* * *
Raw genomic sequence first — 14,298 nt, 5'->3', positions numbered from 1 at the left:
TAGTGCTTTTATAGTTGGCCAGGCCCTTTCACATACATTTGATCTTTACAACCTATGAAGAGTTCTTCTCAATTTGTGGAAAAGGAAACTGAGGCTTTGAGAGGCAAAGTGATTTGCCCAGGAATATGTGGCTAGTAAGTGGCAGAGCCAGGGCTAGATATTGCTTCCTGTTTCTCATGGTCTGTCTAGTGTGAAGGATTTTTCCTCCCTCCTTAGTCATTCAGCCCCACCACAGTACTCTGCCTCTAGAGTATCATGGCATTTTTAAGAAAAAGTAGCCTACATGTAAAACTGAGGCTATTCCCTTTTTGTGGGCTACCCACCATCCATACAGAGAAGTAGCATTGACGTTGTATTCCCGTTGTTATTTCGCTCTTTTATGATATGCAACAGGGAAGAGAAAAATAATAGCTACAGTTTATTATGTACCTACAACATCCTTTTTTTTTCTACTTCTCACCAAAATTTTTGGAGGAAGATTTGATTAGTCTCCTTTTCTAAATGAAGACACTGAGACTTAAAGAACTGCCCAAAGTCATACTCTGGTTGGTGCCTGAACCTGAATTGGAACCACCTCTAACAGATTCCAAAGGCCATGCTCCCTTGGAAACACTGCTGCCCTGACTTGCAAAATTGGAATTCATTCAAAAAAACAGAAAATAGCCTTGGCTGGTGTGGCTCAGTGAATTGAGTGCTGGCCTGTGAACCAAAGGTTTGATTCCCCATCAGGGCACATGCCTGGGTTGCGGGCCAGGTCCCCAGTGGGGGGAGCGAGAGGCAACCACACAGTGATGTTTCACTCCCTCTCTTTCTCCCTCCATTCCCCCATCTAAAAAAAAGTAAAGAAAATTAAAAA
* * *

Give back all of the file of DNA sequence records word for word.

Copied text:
Raw genomic sequence first — 14,298 nt, 5'->3', positions numbered from 1 at the left:
TAGTGCTTTTATAGTTGGCCAGGCCCTTTCACATACATTTGATCTTTACAACCTATGAAGAGTTCTTCTCAATTTGTGGAAAAGGAAACTGAGGCTTTGAGAGGCAAAGTGATTTGCCCAGGAATATGTGGCTAGTAAGTGGCAGAGCCAGGGCTAGATATTGCTTCCTGTTTCTCATGGTCTGTCTAGTGTGAAGGATTTTTCCTCCCTCCTTAGTCATTCAGCCCCACCACAGTACTCTGCCTCTAGAGTATCATGGCATTTTTAAGAAAAAGTAGCCTACATGTAAAACTGAGGCTATTCCCTTTTTGTGGGCTACCCACCATCCATACAGAGAAGTAGCATTGACGTTGTATTCCCGTTGTTATTTCGCTCTTTTATGATATGCAACAGGGAAGAGAAAAATAATAGCTACAGTTTATTATGTACCTACAACATCCTTTTTTTTTCTACTTCTCACCAAAATTTTTGGAGGAAGATTTGATTAGTCTCCTTTTCTAAATGAAGACACTGAGACTTAAAGAACTGCCCAAAGTCATACTCTGGTTGGTGCCTGAACCTGAATTGGAACCACCTCTAACAGATTCCAAAGGCCATGCTCCCTTGGAAACACTGCTGCCCTGACTTGCAAAATTGGAATTCATTCAAAAAAACAGAAAATAGCCTTGGCTGGTGTGGCTCAGTGAATTGAGTGCTGGCCTGTGAACCAAAGGTTTGATTCCCCATCAGGGCACATGCCTGGGTTGCGGGCCAGGTCCCCAGTGGGGGGAGCGAGAGGCAACCACACAGTGATGTTTCACTCCCTCTCTTTCTCCCTCCATTCCCCCATCTAAAAAAAAGTAAAGAAAATTAAAAA